The Comedy of
Charlie Chaplin

Artistry in Motion
Dan Kamin
(Scarecrow Press)
Back in the 50s, when movie theatres were movie theatres, my wife and I would walk over to see movies at the Studio and Guild in Berkeley, California. These twin theatres were owned by Edward Landberg and his wife Pauline Kael, and were the original art movie houses: simple, small, no smell of melting butter or hot dogs. Only cappuccino.

Kael's monthly mailings involved long critiques of the films to be shown in the coming weeks. Each theatre carried a double bill, with great films from Hollywood and around the world: Sergei Eisenstein, Jean Renoir, Orson Welles, Vsevolod Pudovkin, and, finally, Carl Dreyer. There was Dryer's Joan of Arc that I remember best, always in closeup, pulled this way and that by the questioning monks; and, finally, the auto da fé ... and the peasants in an old-fashioned medieval riot.

If you want to prop up a sagging marriage, I can't think of a better way than to spend whole evenings together watching great double features at a small exotic movie house.

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I had been in love with Charlie Chaplin films long before, so one day I called up the theatre and ended up talking to Landberg --- those were the days --- and asked if he couldn't show City Lights or The Circus or Modern Times. He pointed out that not long before the American Legion had run Chaplin out of the country for his politics; the actor had shut down all rights to show his films here. However, said Landberg, they still had, somehow, one reel left over from City Lights, and if we dropped by the Guild that evening, they would be happy to run it between one of their two regular features. Those were the days.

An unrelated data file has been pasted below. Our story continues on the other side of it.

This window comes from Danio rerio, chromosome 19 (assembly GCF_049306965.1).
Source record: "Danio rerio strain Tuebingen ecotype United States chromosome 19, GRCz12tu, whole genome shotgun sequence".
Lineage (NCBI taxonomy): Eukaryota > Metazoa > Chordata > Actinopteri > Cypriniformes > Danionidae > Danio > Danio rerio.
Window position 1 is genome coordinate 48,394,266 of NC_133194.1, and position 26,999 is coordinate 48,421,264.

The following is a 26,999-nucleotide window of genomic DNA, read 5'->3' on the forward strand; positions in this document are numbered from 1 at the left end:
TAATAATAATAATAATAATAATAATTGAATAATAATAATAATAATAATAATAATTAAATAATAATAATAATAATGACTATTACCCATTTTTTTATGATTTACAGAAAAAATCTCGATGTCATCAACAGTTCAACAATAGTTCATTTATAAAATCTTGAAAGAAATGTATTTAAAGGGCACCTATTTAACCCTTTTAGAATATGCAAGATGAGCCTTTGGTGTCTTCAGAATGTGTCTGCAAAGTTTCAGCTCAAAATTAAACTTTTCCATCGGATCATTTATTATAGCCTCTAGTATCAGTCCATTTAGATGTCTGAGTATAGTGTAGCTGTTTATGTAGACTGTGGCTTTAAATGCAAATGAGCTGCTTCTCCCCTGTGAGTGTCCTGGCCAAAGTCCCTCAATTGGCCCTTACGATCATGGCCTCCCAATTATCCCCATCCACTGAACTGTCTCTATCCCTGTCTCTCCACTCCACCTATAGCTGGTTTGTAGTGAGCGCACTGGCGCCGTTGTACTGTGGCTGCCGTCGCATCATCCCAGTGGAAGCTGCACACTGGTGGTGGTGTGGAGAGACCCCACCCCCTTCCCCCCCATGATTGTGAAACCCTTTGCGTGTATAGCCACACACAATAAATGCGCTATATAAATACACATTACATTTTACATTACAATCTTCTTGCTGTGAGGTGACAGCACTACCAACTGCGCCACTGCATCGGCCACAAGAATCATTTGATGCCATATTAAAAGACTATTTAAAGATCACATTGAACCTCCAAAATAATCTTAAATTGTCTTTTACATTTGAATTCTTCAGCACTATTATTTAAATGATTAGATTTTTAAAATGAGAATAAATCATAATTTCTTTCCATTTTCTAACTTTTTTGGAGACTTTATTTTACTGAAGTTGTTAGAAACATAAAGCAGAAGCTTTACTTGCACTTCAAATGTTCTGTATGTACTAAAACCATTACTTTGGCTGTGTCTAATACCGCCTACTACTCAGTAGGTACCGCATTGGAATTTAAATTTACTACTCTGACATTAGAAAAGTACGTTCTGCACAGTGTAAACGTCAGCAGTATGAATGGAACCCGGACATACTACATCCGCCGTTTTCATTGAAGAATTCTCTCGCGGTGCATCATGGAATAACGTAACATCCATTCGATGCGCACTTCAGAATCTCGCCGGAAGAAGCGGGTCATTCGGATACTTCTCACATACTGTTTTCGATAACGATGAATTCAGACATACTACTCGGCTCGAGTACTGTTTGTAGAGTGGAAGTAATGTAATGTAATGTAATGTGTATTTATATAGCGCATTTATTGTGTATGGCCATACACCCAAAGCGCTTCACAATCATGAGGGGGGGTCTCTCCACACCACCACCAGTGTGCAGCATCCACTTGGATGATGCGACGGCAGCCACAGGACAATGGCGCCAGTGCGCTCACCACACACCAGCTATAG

So we did and they did (oh the fifties) and it was the famous fight scene from City Lights with Chaplin and Hank Mann which is, as Kamin notes, "one of the longest, funniest, and most elaborately choreographed scenes he ever devised." It is that good; indeed, so good that even if you are no Chaplin fan I urge you to rent or buy a CD of this movie if for no other reason than to watch the dance with Chaplin, Mann, and the referee ... presumably in a boxing match but really performing one of the greatest ballets in all of moviedom. I have probably seen this particular sequence thirty times, and it continues to tickle me ... and will, I believe, do the same for you.